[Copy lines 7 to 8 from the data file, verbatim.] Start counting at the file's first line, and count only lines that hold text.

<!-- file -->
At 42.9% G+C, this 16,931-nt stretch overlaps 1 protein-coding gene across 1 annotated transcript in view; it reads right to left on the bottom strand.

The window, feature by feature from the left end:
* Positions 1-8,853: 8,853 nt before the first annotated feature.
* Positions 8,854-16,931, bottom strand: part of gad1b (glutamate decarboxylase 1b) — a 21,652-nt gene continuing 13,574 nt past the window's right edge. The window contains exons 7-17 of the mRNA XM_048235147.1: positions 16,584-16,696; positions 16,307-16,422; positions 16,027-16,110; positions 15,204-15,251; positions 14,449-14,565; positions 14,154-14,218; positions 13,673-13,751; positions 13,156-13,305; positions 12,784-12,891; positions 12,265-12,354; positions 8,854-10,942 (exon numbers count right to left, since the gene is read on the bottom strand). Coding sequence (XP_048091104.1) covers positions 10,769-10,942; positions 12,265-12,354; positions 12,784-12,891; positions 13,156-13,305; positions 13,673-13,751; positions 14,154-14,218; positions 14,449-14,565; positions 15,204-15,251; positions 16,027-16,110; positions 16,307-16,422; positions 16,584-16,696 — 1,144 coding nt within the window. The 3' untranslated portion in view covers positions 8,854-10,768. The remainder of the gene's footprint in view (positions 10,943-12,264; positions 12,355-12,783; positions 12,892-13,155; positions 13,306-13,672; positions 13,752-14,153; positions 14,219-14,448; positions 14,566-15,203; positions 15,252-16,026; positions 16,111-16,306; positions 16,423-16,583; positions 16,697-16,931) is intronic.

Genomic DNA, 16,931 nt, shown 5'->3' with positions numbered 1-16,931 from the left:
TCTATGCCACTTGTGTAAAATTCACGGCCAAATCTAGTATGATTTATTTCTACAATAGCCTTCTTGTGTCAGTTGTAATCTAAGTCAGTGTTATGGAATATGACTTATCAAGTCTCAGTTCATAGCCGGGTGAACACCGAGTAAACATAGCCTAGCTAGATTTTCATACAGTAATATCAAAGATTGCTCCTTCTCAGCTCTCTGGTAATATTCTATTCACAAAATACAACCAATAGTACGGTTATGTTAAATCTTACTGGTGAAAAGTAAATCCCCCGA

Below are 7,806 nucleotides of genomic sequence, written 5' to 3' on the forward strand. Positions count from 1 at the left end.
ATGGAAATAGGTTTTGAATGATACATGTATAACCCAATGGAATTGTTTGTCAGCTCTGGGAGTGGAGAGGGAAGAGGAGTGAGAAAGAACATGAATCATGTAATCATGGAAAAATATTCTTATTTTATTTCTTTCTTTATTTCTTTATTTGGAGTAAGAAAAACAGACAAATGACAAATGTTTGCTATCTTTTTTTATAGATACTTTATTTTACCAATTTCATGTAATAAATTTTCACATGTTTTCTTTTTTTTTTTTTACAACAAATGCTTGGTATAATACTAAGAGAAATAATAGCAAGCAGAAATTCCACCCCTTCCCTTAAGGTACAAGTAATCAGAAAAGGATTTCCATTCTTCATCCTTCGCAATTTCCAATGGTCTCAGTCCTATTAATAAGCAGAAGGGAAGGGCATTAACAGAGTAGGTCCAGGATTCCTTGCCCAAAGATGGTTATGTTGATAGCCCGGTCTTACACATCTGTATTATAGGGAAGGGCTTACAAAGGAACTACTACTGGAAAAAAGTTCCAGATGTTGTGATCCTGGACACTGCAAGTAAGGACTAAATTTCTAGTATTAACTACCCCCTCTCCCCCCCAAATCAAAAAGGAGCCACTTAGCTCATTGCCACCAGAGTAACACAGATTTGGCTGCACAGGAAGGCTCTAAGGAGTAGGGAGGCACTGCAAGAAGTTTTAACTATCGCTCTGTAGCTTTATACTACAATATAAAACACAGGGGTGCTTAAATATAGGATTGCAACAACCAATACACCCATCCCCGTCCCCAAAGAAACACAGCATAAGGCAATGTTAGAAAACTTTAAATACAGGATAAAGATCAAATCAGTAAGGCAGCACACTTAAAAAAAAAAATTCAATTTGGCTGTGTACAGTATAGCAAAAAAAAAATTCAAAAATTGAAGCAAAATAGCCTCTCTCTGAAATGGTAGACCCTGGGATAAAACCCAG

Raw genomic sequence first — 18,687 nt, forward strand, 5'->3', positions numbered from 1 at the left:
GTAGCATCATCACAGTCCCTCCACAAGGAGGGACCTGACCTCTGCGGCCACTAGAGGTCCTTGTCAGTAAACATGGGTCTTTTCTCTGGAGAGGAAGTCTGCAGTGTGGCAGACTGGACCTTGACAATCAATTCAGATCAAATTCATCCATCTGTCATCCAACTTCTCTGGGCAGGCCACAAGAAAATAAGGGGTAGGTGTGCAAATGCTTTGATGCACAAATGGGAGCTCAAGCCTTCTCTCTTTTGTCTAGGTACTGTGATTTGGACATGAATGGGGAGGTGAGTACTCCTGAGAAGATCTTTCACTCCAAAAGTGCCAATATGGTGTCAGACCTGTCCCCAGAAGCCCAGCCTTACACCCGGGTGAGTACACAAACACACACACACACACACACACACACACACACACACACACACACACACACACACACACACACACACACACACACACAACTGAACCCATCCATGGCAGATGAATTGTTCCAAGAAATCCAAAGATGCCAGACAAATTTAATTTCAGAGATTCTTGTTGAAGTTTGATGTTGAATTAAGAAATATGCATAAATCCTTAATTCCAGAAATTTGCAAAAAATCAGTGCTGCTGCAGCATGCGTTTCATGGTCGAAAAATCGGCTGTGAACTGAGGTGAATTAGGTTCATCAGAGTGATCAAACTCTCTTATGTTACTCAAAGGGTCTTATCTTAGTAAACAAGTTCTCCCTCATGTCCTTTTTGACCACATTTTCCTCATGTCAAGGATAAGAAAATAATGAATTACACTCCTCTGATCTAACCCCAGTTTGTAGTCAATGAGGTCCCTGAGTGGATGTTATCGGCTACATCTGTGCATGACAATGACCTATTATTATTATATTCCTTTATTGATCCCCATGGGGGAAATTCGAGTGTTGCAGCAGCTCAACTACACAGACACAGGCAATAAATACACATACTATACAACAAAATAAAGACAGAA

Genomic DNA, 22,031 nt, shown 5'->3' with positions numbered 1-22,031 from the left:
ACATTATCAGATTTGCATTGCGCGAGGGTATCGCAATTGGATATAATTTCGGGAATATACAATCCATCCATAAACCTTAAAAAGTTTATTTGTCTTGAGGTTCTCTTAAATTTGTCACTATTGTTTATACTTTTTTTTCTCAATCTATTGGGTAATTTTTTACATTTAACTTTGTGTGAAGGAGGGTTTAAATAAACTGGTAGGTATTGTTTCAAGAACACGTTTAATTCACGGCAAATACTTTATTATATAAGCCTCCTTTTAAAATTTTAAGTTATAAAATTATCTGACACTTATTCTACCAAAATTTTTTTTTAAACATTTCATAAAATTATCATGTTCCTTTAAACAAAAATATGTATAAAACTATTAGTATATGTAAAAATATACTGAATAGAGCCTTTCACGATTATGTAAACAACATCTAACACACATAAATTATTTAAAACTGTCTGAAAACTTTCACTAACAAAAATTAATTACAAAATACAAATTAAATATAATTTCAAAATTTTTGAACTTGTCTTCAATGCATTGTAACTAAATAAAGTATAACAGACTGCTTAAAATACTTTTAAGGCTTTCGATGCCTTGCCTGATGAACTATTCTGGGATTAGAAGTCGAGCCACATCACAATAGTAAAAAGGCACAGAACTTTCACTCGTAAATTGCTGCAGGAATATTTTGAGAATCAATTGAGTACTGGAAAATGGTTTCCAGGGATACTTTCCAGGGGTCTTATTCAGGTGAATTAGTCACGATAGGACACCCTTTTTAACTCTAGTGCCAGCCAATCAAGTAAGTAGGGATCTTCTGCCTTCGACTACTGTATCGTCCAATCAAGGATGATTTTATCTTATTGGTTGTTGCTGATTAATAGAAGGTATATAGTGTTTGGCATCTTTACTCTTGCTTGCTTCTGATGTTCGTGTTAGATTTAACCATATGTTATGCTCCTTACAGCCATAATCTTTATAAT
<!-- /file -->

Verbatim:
Below are 7,806 nucleotides of genomic sequence, written 5' to 3' on the forward strand. Positions count from 1 at the left end.
ATGGAAATAGGTTTTGAATGATACATGTATAACCCAATGGAATTGTTTGTCAGCTCTGGGAGTGGAGAGGGAAGAGGAGTGAGAAAGAACATGAATCATGTAATCATGGAAAAATATTCTTATTTTATTTCTTTCTTTATTTCTTTATTTGGAGTAAGAAAAACAGACAAATGACAAATGTTTGCTATCTTTTTTTATAGATACTTTATTTTACCAATTTCATGTAATAAATTTTCACATGTTTTCTTTTTTTTTTTTTACAACAAATGCTTGGTATAATACTAAGAGAAATAATAGCAAGCAGAAATTCCACCCCTTCCCTTAAGGTACAAGTAATCAGAAAAGGATTTCCATTCTTCATCCTTCGCAATTTCCAATGGTCTCAGTCCTATTAATAAGCAGAAGGGAAGGGCATTAACAGAGTAGGTCCAGGATTCCTTGCCCAAAGATGGTTATGTTGATAGCCCGGTCTTACACATCTGTATTATAGGGAAGGGCTTACAAAGGAACTACTACTGGAAAAAAGTTCCAGATGTTGTGATCCTGGACACTGCAAGTAAGGACTAAATTTCTAGTATTAACTACCCCCTCTCCCCCCCAAATCAAAAAGGAGCCACTTAGCTCATTGCCACCAGAGTAACACAGATTTGGCTGCACAGGAAGGCTCTAAGGAGTAGGGAGGCACTGCAAGAAGTTTTAACTATCGCTCTGTAGCTTTATACTACAATATAAAACACAGGGGTGCTTAAATATAGGATTGCAACAACCAATACACCCATCCCCGTCCCCAAAGAAACACAGCATAAGGCAATGTTAGAAAACTTTAAATACAGGATAAAGATCAAATCAGTAAGGCAGCACACTTAAAAAAAAAAATTCAATTTGGCTGTGTACAGTATAGCAAAAAAAAAATTCAAAAATTGAAGCAAAATAGCCTCTCTCTGAAATGGTAGACCCTGGGATAAAACCCAG